why I don’t have a work/life balance

My not-a-9-to-5 quest was to try and see if there is another way to work, a way that means you aren’t constantly trying to find a “work/life balance”. I really, really, really don’t like that phrase.

I’ve been mulling over my reactions to “work/life balance” for quite some time now. I’m pretty sure that most of you have had to put up with me going on about it.

After lots of revisiting my thoughts, I like to think it comes down to the assumptions that come with the phrase “work/life balance”. Some of them are good and wise, assumptions that we should bear in mind. Other assumptions, however, are downright harmful.

Here are some of the assumptions I have found really damaging:

1) Life is all the stuff that happens when you are not at work.

Say you work 40 hours a week. That’s 2080 hours a year… 86 solid 24 hour days. If your lucky enough to be working from ages 18 – 65 then that will be a total of 4,042 24 hour days of your life that you’ve spent working. Just over 11 years.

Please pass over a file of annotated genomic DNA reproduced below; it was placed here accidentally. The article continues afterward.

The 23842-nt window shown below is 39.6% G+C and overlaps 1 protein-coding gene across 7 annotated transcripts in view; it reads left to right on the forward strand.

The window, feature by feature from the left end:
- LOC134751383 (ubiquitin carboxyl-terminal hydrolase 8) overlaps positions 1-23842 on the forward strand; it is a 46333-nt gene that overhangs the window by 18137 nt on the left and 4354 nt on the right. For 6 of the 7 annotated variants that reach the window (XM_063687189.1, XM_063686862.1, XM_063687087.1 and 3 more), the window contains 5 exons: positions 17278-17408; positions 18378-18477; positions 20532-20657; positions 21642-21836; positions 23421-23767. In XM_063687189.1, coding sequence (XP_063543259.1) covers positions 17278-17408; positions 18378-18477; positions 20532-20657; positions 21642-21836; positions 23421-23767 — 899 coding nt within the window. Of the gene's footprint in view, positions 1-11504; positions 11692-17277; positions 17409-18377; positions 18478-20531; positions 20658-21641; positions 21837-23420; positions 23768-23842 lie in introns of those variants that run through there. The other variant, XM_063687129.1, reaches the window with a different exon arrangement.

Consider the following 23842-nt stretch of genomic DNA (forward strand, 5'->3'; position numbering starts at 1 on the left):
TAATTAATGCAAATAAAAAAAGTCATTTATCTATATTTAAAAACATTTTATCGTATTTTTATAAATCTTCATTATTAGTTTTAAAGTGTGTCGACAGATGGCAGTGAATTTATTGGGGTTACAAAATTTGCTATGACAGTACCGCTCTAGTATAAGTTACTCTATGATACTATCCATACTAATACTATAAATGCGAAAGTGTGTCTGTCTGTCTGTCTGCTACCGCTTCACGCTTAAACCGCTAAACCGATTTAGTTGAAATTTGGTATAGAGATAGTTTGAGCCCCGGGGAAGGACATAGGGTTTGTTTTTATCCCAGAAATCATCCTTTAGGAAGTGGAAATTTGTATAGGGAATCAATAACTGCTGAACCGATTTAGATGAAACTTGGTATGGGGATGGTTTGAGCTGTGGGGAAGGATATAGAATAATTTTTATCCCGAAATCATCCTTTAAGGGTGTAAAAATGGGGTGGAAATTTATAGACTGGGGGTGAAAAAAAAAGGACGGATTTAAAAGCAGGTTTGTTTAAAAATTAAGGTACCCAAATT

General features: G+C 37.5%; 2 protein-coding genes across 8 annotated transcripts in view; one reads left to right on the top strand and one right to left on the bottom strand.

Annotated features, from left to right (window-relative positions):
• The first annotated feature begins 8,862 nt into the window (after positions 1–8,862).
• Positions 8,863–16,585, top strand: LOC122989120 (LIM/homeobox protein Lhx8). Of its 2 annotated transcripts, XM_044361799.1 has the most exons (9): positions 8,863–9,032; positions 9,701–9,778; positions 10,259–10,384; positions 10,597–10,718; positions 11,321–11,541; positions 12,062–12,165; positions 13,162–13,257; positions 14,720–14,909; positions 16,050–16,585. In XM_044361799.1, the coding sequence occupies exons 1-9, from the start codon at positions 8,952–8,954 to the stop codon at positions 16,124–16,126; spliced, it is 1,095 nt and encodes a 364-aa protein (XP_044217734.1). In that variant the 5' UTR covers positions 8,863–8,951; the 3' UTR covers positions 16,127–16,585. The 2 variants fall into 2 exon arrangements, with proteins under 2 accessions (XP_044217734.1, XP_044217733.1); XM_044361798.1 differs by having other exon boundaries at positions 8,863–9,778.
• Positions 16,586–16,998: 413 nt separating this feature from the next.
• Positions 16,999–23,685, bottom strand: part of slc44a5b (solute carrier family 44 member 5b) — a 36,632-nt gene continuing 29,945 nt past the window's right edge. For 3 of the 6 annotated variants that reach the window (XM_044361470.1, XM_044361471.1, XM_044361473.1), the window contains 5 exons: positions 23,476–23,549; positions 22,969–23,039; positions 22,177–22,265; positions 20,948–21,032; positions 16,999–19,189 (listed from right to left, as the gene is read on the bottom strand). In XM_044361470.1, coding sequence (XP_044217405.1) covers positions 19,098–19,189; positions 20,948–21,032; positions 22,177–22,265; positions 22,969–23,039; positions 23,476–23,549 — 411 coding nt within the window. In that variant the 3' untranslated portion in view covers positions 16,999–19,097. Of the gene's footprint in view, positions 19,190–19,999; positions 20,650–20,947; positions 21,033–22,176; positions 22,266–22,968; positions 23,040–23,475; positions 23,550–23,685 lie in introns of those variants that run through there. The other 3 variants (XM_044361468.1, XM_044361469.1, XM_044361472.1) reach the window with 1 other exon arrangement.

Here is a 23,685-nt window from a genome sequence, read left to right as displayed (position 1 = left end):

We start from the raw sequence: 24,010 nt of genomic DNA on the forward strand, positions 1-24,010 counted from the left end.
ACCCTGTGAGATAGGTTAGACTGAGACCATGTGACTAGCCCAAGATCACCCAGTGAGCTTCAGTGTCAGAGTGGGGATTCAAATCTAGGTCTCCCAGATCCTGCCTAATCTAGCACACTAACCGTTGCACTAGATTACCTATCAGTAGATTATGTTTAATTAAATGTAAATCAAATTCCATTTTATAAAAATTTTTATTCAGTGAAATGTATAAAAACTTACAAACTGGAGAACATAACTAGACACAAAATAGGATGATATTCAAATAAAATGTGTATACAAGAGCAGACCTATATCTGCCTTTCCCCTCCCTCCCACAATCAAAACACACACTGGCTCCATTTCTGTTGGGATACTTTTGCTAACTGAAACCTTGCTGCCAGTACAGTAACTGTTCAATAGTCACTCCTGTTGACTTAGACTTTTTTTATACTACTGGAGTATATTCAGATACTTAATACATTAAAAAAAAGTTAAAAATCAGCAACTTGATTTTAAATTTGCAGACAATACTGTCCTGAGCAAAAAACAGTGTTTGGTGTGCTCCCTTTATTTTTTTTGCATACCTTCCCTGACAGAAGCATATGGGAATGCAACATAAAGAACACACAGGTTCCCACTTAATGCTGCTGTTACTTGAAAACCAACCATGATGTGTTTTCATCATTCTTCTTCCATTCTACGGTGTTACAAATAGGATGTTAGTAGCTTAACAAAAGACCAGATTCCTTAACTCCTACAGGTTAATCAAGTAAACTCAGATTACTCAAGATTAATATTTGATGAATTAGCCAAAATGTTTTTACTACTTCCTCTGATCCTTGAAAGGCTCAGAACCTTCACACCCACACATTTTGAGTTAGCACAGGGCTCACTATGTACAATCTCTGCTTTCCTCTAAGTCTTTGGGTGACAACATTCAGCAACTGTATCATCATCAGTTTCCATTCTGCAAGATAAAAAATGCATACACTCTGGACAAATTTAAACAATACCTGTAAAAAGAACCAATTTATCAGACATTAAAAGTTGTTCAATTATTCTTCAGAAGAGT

That’s quite a lot of time to not consider part of your full and dynamic life.

2) If you work too much it is always a bad thing and it requires balancing.

One of the best bits of advice that I was given when I started not-9-to-5-ing was “Work when you’re inspired to work”. This makes me so much more productive. Sometimes I’m inspired to work for 14 hours a day* and that day is satisfying and affirming. Life should be satisfying and affirming and if your work is doing that for you, GREAT.